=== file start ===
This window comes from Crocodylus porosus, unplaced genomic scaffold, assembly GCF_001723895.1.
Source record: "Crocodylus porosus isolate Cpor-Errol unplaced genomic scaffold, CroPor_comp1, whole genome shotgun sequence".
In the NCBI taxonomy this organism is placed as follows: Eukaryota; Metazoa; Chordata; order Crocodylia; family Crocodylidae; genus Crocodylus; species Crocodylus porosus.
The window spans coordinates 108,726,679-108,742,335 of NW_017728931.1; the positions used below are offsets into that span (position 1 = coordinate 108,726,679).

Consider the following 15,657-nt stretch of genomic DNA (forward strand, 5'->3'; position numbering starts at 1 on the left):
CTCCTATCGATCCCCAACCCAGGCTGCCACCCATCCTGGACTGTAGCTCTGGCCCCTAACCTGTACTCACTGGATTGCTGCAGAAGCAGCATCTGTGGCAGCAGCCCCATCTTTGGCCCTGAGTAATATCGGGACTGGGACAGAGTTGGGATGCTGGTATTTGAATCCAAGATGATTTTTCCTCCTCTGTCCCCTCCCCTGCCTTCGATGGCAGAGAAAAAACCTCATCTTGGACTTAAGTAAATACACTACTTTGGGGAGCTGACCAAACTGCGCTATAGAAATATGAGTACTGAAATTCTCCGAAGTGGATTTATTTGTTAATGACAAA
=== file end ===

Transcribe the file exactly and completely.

This window comes from Crocodylus porosus, unplaced genomic scaffold, assembly GCF_001723895.1.
Source record: "Crocodylus porosus isolate Cpor-Errol unplaced genomic scaffold, CroPor_comp1, whole genome shotgun sequence".
In the NCBI taxonomy this organism is placed as follows: Eukaryota; Metazoa; Chordata; order Crocodylia; family Crocodylidae; genus Crocodylus; species Crocodylus porosus.
The window spans coordinates 108,726,679-108,742,335 of NW_017728931.1; the positions used below are offsets into that span (position 1 = coordinate 108,726,679).

Consider the following 15,657-nt stretch of genomic DNA (forward strand, 5'->3'; position numbering starts at 1 on the left):
CTCCTATCGATCCCCAACCCAGGCTGCCACCCATCCTGGACTGTAGCTCTGGCCCCTAACCTGTACTCACTGGATTGCTGCAGAAGCAGCATCTGTGGCAGCAGCCCCATCTTTGGCCCTGAGTAATATCGGGACTGGGACAGAGTTGGGATGCTGGTATTTGAATCCAAGATGATTTTTCCTCCTCTGTCCCCTCCCCTGCCTTCGATGGCAGAGAAAAAACCTCATCTTGGACTTAAGTAAATACACTACTTTGGGGAGCTGACCAAACTGCGCTATAGAAATATGAGTACTGAAATTCTCCGAAGTGGATTTATTTGTTAATGACAAA